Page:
Karson Institute for Race, Peace & Social Justice partners with The Baltimore Sun to host Black History Month COMloquia
Loyola University Maryland’s Karson Institute for Race, Peace & Social Justice and The Baltimore Sun have partnered to host “Black History Month Conversations,” a special COMloquium series that will highlight some of The Baltimore Sun’s Black Marylanders to Watch. The COMloquium conversations will be held on Wednesdays, Feb. 2, 9, 16, and 23, at noon via Zoom.
Karsonya “Kaye” Wise Whitehead, Ph.D., founding executive director of the Karson Institute for Race, Peace & Social Justice and professor of communication and African and African American studies, will lead the discussions in collaboration with Kamau High, The Baltimore Sun editor in education and diversity, equity & inclusion.
The series will cover each of the Karson Institute’s three centers, the Center for Teaching and Learning, the Center for Research and Culture, and the Center for Public Engagement.
“As we celebrate Black History Month and the theme ‘Black Health and Wellness,’ this series will provide us with multiple opportunities to discuss that state of the Black community with scholars from history, the arts, and the faith community,” said Whitehead. “We are at a critical moment within the Black community and in this country as we wrestle with the importance of teaching critical race consciousness. Now more than ever, we need to create spaces to have these critical—and courageous—conversations.”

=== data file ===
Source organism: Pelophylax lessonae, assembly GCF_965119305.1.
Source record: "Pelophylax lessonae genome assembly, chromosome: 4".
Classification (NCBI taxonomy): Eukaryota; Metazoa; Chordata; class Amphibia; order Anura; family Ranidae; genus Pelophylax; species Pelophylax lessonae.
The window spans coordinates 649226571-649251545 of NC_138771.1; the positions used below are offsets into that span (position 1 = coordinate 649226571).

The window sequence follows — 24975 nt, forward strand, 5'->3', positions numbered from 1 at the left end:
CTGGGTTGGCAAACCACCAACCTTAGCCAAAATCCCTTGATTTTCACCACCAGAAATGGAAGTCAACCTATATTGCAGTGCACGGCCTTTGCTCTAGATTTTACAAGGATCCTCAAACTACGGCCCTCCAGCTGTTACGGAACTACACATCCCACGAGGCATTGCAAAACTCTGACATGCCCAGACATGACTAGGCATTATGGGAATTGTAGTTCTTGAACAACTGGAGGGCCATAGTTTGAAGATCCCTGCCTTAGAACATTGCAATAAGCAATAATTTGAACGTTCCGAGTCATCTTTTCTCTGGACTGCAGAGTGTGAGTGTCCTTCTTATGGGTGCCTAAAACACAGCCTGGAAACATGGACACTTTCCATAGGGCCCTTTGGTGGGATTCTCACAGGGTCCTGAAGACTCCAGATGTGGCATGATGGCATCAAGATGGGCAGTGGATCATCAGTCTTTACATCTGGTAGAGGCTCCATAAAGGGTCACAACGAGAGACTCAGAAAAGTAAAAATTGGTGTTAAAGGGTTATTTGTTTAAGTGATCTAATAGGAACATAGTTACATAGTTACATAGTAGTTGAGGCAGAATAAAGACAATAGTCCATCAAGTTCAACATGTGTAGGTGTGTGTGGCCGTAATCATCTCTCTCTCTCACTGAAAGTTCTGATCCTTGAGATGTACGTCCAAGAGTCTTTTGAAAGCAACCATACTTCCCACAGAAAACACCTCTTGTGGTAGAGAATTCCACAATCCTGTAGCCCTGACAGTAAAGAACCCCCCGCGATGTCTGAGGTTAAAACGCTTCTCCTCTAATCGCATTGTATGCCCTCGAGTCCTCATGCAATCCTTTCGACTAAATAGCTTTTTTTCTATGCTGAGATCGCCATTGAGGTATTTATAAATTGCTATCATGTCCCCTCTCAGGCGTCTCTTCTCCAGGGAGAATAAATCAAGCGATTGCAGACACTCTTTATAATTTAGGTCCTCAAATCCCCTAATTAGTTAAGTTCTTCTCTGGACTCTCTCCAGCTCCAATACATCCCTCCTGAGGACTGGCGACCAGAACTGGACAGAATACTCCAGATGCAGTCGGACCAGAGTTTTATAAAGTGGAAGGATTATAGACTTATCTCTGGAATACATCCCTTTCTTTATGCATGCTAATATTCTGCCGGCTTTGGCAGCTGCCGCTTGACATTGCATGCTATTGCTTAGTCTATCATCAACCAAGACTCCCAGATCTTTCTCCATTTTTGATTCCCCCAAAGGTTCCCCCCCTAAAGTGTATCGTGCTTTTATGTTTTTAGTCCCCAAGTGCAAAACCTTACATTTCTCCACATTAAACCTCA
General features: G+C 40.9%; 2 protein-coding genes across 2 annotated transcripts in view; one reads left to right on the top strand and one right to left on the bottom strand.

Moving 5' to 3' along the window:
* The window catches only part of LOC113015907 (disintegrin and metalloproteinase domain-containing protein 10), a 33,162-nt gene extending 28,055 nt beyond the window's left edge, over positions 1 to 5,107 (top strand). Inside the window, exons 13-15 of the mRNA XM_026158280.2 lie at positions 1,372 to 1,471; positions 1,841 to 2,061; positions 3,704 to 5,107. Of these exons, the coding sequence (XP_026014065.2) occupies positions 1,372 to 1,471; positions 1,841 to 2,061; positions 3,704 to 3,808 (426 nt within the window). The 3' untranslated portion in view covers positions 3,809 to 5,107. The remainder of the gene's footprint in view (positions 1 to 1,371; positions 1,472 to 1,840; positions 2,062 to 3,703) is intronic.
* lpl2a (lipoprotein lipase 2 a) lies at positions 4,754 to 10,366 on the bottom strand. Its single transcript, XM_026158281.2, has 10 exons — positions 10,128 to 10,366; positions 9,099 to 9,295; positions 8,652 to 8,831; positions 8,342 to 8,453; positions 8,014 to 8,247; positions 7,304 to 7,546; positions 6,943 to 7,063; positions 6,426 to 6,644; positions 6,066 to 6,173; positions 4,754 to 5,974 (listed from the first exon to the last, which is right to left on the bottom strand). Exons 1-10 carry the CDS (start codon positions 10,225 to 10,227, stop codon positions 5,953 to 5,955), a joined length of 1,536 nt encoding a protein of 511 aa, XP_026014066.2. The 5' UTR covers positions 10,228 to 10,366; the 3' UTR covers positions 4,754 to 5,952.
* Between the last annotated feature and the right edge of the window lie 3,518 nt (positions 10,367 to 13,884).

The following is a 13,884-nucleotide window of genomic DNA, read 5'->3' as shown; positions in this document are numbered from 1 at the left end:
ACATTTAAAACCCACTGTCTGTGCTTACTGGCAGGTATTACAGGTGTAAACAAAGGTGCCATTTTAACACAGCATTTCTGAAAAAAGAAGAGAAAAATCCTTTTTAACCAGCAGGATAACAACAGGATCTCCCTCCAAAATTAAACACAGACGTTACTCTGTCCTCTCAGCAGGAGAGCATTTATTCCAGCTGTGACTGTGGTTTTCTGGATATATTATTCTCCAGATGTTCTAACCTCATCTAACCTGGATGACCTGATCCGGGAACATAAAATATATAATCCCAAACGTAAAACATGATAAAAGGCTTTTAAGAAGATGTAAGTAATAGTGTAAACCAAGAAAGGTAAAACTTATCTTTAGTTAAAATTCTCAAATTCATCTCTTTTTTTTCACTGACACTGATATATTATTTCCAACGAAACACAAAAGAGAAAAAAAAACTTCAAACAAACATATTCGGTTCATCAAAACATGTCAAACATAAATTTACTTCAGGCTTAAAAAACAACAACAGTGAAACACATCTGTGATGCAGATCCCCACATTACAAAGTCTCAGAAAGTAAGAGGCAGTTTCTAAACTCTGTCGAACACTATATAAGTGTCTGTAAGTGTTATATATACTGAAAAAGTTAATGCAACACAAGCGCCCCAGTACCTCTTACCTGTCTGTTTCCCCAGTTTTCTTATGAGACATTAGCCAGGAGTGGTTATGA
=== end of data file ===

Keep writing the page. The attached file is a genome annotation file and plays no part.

The “Black History Month Conversations” COMloquium schedule includes:
Wednesday, Feb. 2, noon–1 p.m.
“Peace is the Presence of Justice” with Erricka Bridgeford, co-founder, Baltimore Ceasefire, and executive director, Baltimore Community Mediation Center
Wednesday, Feb. 9, noon–1 p.m.
“The Black Renaissance: Arts, Artists, and Artistry” with Jacqueline “Jackie” Copeland, chair, Maryland State Arts Council
Wednesday, Feb. 16, noon–1 p.m.
“Toward an Intellectual History of Black Women” with Martha S. Jones, Ph.D., professor, The Johns Hopkins University
Wednesday, Feb. 23, noon–1 p.m.
“Providing Hope for the Black Community through Food and Faith” with Rev. Heber Brown III, D.Min., senior pastor, Pleasant Hope Baptist Church, and founder, Black Church Food Security Network
The “Toward an Intellectual History of Black Women” event is a collaboration between the Karson Institute for Race, Peace & Social Justice, The Baltimore Sun, the Southern Regional Education Board (SREB), and City Neighbors High School. “This is a unique opportunity to connect Baltimore City high school students with Loyola University Maryland and Morgan State University college students as well as the greater Baltimore City community in an in-depth discussion about the contributions that Black women have made to America,” said Whitehead, who will facilitate the Feb. 16 virtual discussion at City Neighbors. This has been made possible through the 2022 SREB Bob Belle Service Grant the Karson Institute recently received.
“Black History Month Conversations” marks the second year the Karson Institute has partnered with The Baltimore Sun for a COMloquium series.
The events are free and open to the public.